TITLE=PHILIPPINES / CYBER LAW
INTRO: This week the so-called "Love Bug" computer
hacker - believed responsible for disabling millions
of the world's computers last May - walked free in the
Philippines. Government prosecutors said they couldn't
prosecute due to a lack of electronic commerce
legislation. The incident has raised questions about
the inadequacy of cyber laws in developing countries.
Grace Cutler has more from Hong Kong.
TEXT: There may have been no electronic commerce laws
on the books when Onel de Guzman released the "I Love
You" virus, but legislation was in the pipeline.
The E-commerce Act was introduced in the Philippines
Congress four years ago. But it was not until a month
after the message-reproducing virus was injected into
global computer networks in May, that lawmakers passed
Experts say the measure languished so long in part
because legislators did not understand what it meant.
Philippine lawyer Joseph Alehendro from Romulo Law
firm in Hong Kong is says the new legislation is
already outdated and not able to protect against many
of today's cyber crimes.
/// ALEHENDRO ACT ///
It's nothing great. As I understand it, it is just a
prototype of an e-commerce regulation. But it's not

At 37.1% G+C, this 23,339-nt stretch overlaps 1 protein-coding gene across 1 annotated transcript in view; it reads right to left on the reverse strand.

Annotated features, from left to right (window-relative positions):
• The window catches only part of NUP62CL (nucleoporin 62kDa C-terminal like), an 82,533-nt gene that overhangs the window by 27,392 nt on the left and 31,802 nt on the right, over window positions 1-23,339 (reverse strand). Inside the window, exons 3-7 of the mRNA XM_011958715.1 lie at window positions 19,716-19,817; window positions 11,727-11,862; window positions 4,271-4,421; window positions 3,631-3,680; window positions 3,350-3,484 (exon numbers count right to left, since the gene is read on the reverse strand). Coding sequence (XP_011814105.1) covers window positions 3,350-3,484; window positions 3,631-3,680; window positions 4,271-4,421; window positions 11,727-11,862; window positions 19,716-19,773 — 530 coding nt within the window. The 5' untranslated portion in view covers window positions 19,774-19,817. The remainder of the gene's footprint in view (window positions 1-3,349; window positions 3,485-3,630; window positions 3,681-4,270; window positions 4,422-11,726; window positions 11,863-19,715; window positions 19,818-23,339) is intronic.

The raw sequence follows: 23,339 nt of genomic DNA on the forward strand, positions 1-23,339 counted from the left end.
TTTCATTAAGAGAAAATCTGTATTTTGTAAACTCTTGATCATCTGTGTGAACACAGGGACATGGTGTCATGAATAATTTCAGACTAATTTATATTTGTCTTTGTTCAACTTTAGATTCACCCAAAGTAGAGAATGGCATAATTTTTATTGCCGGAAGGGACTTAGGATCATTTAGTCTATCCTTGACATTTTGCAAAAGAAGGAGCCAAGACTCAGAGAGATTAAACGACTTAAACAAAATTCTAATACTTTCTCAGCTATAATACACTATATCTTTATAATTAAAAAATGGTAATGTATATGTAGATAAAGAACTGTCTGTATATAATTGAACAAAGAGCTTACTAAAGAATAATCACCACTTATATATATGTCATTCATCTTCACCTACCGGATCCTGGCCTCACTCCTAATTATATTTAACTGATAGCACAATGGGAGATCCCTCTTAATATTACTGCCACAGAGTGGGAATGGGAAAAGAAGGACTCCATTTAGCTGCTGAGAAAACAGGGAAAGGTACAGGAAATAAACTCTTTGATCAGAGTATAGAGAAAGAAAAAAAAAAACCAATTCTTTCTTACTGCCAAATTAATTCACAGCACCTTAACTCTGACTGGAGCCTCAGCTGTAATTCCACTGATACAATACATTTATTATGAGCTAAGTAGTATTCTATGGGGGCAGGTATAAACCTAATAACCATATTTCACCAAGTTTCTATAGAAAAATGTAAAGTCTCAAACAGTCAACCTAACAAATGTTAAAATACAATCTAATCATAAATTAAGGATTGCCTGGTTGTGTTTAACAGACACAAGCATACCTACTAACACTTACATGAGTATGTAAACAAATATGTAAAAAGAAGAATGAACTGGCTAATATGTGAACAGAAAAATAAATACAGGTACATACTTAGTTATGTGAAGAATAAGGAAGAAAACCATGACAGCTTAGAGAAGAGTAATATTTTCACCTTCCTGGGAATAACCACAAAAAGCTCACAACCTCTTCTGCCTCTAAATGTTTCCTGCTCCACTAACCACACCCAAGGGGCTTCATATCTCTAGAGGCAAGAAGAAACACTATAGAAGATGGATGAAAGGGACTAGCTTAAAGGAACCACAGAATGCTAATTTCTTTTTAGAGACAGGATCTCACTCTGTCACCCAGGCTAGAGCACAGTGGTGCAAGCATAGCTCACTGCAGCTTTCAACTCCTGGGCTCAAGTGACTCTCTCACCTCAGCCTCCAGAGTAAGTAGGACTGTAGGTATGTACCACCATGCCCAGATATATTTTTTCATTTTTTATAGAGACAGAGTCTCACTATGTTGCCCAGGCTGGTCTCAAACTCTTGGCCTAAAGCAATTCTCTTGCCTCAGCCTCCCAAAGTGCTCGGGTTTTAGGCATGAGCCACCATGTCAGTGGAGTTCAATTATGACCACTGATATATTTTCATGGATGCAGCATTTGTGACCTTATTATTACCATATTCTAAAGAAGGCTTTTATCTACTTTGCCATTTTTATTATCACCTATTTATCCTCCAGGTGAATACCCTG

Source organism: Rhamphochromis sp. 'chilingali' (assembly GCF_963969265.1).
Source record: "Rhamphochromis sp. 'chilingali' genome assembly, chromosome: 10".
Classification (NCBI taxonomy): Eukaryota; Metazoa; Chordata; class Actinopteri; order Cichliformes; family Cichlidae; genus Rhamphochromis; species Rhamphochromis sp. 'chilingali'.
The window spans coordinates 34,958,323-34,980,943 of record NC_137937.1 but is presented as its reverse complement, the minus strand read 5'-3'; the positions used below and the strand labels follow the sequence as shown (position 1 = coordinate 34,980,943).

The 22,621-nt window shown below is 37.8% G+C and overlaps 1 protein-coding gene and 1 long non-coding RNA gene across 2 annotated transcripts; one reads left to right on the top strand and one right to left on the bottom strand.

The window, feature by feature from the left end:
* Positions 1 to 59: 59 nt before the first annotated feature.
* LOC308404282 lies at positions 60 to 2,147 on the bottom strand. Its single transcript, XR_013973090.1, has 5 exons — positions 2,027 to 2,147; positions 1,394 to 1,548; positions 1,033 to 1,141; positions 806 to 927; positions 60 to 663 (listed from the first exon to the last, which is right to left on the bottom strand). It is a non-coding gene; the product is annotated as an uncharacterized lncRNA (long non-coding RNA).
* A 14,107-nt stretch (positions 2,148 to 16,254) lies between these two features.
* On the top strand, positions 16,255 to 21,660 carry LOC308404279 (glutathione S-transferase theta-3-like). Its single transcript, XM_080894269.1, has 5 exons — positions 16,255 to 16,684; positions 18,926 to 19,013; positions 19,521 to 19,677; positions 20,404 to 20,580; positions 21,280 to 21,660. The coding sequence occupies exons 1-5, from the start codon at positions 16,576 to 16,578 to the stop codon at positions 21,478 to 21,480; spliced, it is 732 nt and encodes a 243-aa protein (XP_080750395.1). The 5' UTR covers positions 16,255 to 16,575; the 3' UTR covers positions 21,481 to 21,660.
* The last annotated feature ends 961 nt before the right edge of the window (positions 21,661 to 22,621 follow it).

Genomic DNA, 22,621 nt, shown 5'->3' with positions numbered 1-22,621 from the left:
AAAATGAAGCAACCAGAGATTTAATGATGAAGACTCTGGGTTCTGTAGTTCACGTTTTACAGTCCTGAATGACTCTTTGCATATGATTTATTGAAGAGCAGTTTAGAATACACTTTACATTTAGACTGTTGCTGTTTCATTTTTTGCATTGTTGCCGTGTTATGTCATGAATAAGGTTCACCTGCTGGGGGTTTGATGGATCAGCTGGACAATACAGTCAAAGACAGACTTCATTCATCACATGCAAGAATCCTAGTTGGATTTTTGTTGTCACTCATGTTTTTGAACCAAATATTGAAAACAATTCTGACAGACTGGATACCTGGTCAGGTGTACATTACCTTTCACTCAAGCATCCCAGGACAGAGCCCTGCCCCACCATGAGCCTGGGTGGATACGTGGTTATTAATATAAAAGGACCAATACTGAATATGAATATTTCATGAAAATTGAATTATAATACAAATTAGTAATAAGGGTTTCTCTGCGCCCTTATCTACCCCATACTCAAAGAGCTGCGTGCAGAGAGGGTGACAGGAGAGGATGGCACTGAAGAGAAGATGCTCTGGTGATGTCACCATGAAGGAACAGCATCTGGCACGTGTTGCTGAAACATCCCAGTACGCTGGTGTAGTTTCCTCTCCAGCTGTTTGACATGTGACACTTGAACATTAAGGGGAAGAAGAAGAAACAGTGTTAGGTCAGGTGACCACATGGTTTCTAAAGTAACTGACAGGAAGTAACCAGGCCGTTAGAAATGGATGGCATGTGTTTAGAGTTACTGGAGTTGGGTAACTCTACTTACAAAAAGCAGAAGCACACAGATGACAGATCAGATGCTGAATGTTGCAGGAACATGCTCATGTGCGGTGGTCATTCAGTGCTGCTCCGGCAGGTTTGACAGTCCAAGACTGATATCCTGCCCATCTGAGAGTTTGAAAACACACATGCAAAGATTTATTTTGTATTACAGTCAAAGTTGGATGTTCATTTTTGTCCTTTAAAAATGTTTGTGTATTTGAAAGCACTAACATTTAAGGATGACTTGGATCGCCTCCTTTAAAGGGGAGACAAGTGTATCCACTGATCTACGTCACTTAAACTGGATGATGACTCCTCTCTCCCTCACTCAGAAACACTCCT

up to date as the progress of technology.
/// END ACT ///
The virus is believed to have cost nearly 10 billion
dollars in damage when companies and governments
around the world were unable to function due to frozen
computer networks. The computer-reliant, more
developed countries were hardest hit.
And even though the Philippines had the suspect and
the evidence, the new law they needed to prosecute
could not be applied retroactively to crimes.
The Philippines is not alone when it comes to
inadequate legal armor. In 1997, the United Nations
adopted a universal e-commerce law to help developing
countries deal with computer viruses such as the "Love
Bug." The Philippines, as well as many other
countries, has yet to ratify the bill.
Despite the risks, many electronic commerce companies,
looking to set up shop, are attracted to the
Philippines' low rental costs and highly educated work
Political scientist Alex Magno from the University of
the Philippines in Manila, says although the country
is rich in talent, an idle pool of computer students
could create problems.
/// MAGNO ACT ///
We have a very, very large army of software
specialists. Not all of them will be immediately
employed. A lot of them will find entertainment in
/// END ACT ///
But Mr. Magno says the new e-commerce bill, while not
perfect, will dissuade hackers from committing crimes
at least in the short term. He says the global infamy
of the "Love Bug" is likely to prompt the government
to adopt a get tough attitude on high-tech offenders.
But he also points out that these and other cyber
crimes have also created a moral dilemma in the
Philippines. The alleged "I Love You" bandit Onel de
Guzman has already had several job offers, including
at least one at a Silicon Valley company in the United
States. Hackers may try to follow suit in order to get
high paying jobs.
Legal experts say unlike robbery or murder, computer
attack is not universally recognized as a crime.
Countries that do not have legislation could become a
haven for would-be cyber-criminals. (signed)
24-Aug-2000 04:07 AM LOC (24-Aug-2000 0807 UTC)
Source: Voice of America
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